By Dottie WhiteSeptember 18, 2019
PETERSON AIR FORCE BASE, Colorado - James B. Johnson, deputy to the commander, U.S. Army Space and Missile Defense Command, hosted the command's Emerging Enterprise Leader Program inaugural graduation Sept. 5.
Six employees completed the one-year developmental program, which provides aspiring leaders in grades GS-7 through GS-12 (or broadband equivalent) with specialized junior leader development.
Todd Buckhouse, G33, explained that the command decided to conduct the first iteration of the EELP as a pilot program with Army civilians above the target grade in order to test the program, work through unforeseen issues and make recommendations for improvement. The intent was to ensure the next session of GS-7 through GS-12 employees is a favorable experience.
The graduates were Jeffery Bartlett, Task Force Eagle; Jessica Grubbs, G8; Torri Johnson, G6; Mary Miller, Space and Missile Defense Center of Excellence; Bernard Schwartze, Task Force Eagle; and John Wade, G3.
The program consisted of structured self-development, mentoring, a developmental assignment and a team project targeting on a focus area within the command.
The program kicked off July 31, 2018, with a weeklong initial orientation, which provided guidance for the next year. Members completed the Myers-Briggs Type Indicator questionnaire, toured all of the command assets in Colorado Springs, and participated in team building events.
During the next few months, each individual was paired with a mentor to focus on professional development and enhance his or her current role within the command. They identified courses to complete such as required Civilian Education System training and leadership programs at schools such as Carnegie Melon and the Center for Creative Leadership. The group also looked into developmental assignments that were of interest to them.
The final portion of the program grouped the individuals into two teams to work on projects designed to improve the SMDC work environment. The teams worked on the actionable items identified within workforce surveys and developed a class to help SMDC employees understand how their daily individual contributions support the commander's mission, vision and intent. Upon completion of the EELP, all participants were brought together to present their projects to SMDC senior leaders along with courses of action.
Wade said he came to the program looking for opportunities for networking with other leaders.
"It was a great leadership development experience. I was able to experience collaborating with leaders from other divisions within the command," he said. "Group discussion forums were very helpful in that we were able to see the same material from different perspectives based on the diverse backgrounds and experiences of the group members. Making the investment in programs to develop our future leaders is resource intensive but critical to the future of the organization at the command and service levels."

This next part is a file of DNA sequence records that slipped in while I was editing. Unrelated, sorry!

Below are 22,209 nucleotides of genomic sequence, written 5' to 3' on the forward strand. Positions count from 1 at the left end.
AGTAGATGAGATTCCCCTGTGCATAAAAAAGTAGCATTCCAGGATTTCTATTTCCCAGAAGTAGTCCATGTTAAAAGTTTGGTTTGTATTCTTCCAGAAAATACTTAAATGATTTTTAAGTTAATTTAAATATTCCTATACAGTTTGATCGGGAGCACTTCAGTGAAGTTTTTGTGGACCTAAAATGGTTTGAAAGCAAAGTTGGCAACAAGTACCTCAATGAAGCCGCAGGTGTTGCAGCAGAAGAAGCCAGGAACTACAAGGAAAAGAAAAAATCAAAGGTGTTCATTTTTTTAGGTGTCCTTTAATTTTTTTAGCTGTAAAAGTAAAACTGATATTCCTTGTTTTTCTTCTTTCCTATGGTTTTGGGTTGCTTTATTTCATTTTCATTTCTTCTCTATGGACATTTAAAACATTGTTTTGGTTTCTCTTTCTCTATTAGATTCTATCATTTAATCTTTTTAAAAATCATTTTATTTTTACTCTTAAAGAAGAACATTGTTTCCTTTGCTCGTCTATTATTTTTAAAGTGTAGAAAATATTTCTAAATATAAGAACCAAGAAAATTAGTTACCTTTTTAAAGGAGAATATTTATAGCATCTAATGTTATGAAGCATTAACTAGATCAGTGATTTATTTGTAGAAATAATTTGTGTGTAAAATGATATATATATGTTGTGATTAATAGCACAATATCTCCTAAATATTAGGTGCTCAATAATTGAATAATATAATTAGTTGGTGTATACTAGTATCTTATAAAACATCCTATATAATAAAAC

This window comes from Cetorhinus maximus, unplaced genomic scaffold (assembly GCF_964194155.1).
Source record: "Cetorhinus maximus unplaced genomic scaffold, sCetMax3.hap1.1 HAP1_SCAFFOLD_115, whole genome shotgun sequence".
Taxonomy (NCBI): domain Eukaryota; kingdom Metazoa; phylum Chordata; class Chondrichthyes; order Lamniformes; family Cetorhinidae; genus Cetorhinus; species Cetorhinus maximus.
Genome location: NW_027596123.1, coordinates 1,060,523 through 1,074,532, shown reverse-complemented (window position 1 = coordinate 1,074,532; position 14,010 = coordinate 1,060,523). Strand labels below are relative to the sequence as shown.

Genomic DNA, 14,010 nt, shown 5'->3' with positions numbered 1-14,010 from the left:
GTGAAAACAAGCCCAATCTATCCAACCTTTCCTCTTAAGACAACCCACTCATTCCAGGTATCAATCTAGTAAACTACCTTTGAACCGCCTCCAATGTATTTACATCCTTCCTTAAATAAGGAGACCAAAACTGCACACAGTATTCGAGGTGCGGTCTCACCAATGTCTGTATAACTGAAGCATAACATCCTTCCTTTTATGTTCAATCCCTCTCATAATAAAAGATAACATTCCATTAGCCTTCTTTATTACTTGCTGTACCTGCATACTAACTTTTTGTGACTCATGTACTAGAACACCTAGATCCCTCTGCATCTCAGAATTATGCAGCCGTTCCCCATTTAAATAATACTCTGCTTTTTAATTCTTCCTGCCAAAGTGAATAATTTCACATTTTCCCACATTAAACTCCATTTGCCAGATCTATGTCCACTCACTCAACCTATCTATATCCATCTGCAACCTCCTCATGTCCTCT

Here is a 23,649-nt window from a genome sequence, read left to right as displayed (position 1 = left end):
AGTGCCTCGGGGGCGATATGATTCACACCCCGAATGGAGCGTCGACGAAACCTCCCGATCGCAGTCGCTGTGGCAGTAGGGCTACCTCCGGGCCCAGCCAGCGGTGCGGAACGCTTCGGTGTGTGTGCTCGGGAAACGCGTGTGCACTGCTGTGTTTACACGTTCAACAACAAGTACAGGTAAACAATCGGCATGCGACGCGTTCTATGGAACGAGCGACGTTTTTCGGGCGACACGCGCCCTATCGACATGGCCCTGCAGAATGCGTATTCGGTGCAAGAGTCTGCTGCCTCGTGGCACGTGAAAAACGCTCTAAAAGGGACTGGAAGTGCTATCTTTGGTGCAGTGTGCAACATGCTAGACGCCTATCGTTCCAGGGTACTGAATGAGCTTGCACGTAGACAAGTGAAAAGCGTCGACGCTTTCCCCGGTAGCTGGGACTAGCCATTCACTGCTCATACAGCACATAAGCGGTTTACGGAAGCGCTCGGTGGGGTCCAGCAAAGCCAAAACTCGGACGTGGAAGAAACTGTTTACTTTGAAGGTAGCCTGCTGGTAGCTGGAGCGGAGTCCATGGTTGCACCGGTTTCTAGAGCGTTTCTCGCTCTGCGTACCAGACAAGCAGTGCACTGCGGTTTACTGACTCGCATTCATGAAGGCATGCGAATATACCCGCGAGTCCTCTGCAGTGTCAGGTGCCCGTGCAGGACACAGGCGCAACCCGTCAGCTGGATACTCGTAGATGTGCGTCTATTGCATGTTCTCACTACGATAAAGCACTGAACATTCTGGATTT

Miller said her expectation going into the program was the opportunity to participate in designing and "test driving" something that would be innovative and useful for emerging leaders coming up in the command.
"I thought it was a really smart idea to include new folks and old folks - people who have been leaders or in supervisory positions - to come together and offer a variety of perspectives on how leadership works, how management works, then to put this together and give feedback back about the program. I was also looking forward to getting fresh perspectives from others in the program and from those outside of SMDC as we went through the developmental assignments."
Miller said during the program, she got a better understanding of the leadership development process for civilians.
"I feel like I am a better advocate now for encouraging people to participate in the different CES levels," she said. "It gave me time to sit back, reflect, and do that personal development that most of us just never have time to do. I think this program has a lot of potential that our young and developing civilians will benefit from."
Following a participant out-brief to Johnson, he presented each individual with a certificate of completion and shared his thoughts on the importance of the EELP.
"This program appears to be right down the alley of what we need as a command for our aspiring leaders," Johnson said.
"I know it's a lot work especially for the pilot class where you're trying to pave the way and figure out what right looks like," he continued. "I am sure it will evolve over time. For the first class, I am sure it is a lot of discovery and learning in trying to figure it all out. From what I can tell, it looks like it was very well developed and executed, so I thank everybody who had anything to do with that.
"Congratulations to the graduates. Now what you guys need to think about is where you go from here. This is not the end. This the just the beginning," said Johnson.
The next iteration of the EELP is scheduled to begin in October 2020. There will be an advertising campaign January through March 2020 that will include information on how to apply. The application process will occur in March through May of 2020 where 10 candidates will be vetted and selected for the program.